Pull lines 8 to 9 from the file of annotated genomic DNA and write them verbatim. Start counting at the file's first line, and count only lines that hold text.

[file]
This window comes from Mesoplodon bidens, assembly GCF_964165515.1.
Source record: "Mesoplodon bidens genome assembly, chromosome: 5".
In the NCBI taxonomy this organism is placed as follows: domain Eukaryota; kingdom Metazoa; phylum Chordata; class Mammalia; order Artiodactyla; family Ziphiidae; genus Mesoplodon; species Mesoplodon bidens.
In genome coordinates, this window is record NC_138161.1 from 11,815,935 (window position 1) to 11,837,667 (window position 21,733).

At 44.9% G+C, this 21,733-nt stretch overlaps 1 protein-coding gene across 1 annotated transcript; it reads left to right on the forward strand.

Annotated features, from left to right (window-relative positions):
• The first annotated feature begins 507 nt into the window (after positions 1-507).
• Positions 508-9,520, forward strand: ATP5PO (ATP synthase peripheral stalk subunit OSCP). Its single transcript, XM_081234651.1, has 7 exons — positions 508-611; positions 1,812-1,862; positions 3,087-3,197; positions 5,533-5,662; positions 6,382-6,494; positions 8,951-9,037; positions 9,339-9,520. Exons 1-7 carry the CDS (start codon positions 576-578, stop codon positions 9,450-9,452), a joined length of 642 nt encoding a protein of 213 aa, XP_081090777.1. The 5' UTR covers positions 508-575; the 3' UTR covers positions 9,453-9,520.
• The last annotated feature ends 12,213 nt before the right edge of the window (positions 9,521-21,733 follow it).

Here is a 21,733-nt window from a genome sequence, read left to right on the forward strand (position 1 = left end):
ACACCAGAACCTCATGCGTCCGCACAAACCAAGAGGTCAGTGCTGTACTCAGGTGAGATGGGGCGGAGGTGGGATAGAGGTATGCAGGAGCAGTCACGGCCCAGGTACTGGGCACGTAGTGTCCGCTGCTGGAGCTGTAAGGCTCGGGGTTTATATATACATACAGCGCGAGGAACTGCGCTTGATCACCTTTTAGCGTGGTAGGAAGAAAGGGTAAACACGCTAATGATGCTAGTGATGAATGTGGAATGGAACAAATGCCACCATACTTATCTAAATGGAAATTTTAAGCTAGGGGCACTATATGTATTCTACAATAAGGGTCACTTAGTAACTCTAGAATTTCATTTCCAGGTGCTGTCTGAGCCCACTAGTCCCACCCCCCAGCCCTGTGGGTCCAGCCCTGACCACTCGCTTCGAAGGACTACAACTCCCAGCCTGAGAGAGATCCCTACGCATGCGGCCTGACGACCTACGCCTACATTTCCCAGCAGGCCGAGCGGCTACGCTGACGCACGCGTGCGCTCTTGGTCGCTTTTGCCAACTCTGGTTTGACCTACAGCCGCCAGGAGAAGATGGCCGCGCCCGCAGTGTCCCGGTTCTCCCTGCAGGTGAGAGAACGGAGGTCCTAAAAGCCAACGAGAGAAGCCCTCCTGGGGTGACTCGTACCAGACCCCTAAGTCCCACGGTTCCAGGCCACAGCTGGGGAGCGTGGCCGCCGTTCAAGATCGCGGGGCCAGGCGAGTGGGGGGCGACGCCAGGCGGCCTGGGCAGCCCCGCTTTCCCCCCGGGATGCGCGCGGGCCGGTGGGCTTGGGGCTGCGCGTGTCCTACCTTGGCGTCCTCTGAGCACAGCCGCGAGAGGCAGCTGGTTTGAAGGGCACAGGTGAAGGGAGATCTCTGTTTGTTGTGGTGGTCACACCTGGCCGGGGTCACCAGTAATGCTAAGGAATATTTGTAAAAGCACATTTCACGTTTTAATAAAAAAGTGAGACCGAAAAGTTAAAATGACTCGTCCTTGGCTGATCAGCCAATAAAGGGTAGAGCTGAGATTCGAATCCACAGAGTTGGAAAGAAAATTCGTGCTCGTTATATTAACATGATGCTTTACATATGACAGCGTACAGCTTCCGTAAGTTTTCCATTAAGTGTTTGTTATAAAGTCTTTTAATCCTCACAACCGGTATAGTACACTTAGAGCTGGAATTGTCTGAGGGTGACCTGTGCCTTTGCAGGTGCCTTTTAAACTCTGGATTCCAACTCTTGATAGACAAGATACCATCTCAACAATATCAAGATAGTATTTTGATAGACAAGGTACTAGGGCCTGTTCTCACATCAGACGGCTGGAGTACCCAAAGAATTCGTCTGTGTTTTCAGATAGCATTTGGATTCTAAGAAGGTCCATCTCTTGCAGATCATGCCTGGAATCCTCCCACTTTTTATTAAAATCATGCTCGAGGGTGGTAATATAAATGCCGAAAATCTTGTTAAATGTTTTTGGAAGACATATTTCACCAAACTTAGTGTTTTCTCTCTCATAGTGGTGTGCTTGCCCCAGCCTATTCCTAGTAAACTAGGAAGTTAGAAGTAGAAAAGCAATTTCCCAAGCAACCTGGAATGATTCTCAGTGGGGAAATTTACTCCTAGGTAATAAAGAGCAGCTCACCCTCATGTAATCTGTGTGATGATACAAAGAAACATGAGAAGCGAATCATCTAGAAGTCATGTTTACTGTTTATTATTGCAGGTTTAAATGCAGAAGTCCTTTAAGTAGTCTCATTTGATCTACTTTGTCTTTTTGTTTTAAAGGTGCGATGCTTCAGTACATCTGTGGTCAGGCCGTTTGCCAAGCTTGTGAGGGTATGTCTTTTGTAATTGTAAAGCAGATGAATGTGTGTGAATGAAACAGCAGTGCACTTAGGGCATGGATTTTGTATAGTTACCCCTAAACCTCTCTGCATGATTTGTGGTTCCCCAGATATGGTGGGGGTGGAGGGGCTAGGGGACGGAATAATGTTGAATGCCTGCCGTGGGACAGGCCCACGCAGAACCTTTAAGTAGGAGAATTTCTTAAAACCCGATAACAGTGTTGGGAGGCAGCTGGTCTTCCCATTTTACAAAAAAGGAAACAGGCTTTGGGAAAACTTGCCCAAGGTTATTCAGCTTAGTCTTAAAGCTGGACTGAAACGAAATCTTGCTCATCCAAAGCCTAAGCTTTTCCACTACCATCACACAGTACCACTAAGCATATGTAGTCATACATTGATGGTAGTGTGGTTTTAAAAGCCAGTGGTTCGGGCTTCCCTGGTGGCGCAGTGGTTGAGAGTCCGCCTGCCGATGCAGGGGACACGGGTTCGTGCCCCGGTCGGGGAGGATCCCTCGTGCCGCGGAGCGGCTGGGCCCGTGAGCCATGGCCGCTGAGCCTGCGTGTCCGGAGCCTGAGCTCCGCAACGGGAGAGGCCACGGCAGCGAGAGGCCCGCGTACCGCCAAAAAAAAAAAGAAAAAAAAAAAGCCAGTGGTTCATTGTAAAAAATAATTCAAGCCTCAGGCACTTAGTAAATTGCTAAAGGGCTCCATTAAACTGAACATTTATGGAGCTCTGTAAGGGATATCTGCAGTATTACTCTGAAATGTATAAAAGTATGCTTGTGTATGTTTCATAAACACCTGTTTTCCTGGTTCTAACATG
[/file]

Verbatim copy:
• Positions 508-9,520, forward strand: ATP5PO (ATP synthase peripheral stalk subunit OSCP). Its single transcript, XM_081234651.1, has 7 exons — positions 508-611; positions 1,812-1,862; positions 3,087-3,197; positions 5,533-5,662; positions 6,382-6,494; positions 8,951-9,037; positions 9,339-9,520. Exons 1-7 carry the CDS (start codon positions 576-578, stop codon positions 9,450-9,452), a joined length of 642 nt encoding a protein of 213 aa, XP_081090777.1. The 5' UTR covers positions 508-575; the 3' UTR covers positions 9,453-9,520.
• The last annotated feature ends 12,213 nt before the right edge of the window (positions 9,521-21,733 follow it).